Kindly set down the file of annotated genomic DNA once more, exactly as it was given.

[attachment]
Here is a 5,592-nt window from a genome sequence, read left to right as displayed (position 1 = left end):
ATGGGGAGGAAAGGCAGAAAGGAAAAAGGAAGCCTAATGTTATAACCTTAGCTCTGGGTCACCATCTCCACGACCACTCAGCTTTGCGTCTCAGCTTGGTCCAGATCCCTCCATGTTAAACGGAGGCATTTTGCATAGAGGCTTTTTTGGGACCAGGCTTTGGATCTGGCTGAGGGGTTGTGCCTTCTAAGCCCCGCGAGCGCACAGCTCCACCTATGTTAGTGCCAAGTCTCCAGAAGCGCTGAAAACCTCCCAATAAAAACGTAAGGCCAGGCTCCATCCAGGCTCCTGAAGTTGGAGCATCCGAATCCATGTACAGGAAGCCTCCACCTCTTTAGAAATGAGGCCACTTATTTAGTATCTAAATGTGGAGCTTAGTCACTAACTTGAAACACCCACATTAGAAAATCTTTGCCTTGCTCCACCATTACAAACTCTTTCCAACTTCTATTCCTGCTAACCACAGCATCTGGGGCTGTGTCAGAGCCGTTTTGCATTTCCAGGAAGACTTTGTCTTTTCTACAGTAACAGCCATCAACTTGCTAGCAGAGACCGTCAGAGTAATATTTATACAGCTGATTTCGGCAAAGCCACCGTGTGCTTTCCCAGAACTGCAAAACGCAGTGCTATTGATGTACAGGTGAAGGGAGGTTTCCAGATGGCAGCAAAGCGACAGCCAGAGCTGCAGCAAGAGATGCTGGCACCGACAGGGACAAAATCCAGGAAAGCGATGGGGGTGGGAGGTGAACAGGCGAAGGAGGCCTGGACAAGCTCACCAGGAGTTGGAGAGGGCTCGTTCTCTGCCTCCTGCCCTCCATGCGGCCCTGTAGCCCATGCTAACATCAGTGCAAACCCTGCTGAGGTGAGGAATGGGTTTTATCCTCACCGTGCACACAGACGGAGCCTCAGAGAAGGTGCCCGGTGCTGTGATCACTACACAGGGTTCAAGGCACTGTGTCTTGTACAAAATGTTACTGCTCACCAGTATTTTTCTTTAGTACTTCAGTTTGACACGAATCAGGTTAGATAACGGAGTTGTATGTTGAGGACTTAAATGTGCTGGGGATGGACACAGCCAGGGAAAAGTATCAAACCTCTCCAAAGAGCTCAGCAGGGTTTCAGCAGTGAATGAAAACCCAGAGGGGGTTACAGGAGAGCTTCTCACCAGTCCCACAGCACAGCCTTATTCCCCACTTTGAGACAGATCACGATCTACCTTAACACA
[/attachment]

Here is a 5,592-nt window from a genome sequence, read left to right as displayed (position 1 = left end):
ATGGGGAGGAAAGGCAGAAAGGAAAAAGGAAGCCTAATGTTATAACCTTAGCTCTGGGTCACCATCTCCACGACCACTCAGCTTTGCGTCTCAGCTTGGTCCAGATCCCTCCATGTTAAACGGAGGCATTTTGCATAGAGGCTTTTTTGGGACCAGGCTTTGGATCTGGCTGAGGGGTTGTGCCTTCTAAGCCCCGCGAGCGCACAGCTCCACCTATGTTAGTGCCAAGTCTCCAGAAGCGCTGAAAACCTCCCAATAAAAACGTAAGGCCAGGCTCCATCCAGGCTCCTGAAGTTGGAGCATCCGAATCCATGTACAGGAAGCCTCCACCTCTTTAGAAATGAGGCCACTTATTTAGTATCTAAATGTGGAGCTTAGTCACTAACTTGAAACACCCACATTAGAAAATCTTTGCCTTGCTCCACCATTACAAACTCTTTCCAACTTCTATTCCTGCTAACCACAGCATCTGGGGCTGTGTCAGAGCCGTTTTGCATTTCCAGGAAGACTTTGTCTTTTCTACAGTAACAGCCATCAACTTGCTAGCAGAGACCGTCAGAGTAATATTTATACAGCTGATTTCGGCAAAGCCACCGTGTGCTTTCCCAGAACTGCAAAACGCAGTGCTATTGATGTACAGGTGAAGGGAGGTTTCCAGATGGCAGCAAAGCGACAGCCAGAGCTGCAGCAAGAGATGCTGGCACCGACAGGGACAAAATCCAGGAAAGCGATGGGGGTGGGAGGTGAACAGGCGAAGGAGGCCTGGACAAGCTCACCAGGAGTTGGAGAGGGCTCGTTCTCTGCCTCCTGCCCTCCATGCGGCCCTGTAGCCCATGCTAACATCAGTGCAAACCCTGCTGAGGTGAGGAATGGGTTTTATCCTCACCGTGCACACAGACGGAGCCTCAGAGAAGGTGCCCGGTGCTGTGATCACTACACAGGGTTCAAGGCACTGTGTCTTGTACAAAATGTTACTGCTCACCAGTATTTTTCTTTAGTACTTCAGTTTGACACGAATCAGGTTAGATAACGGAGTTGTATGTTGAGGACTTAAATGTGCTGGGGATGGACACAGCCAGGGAAAAGTATCAAACCTCTCCAAAGAGCTCAGCAGGGTTTCAGCAGTGAATGAAAACCCAGAGGGGGTTACAGGAGAGCTTCTCACCAGTCCCACAGCACAGCCTTATTCCCCACTTTGAGACAGATCACGATCTACCTTAACACA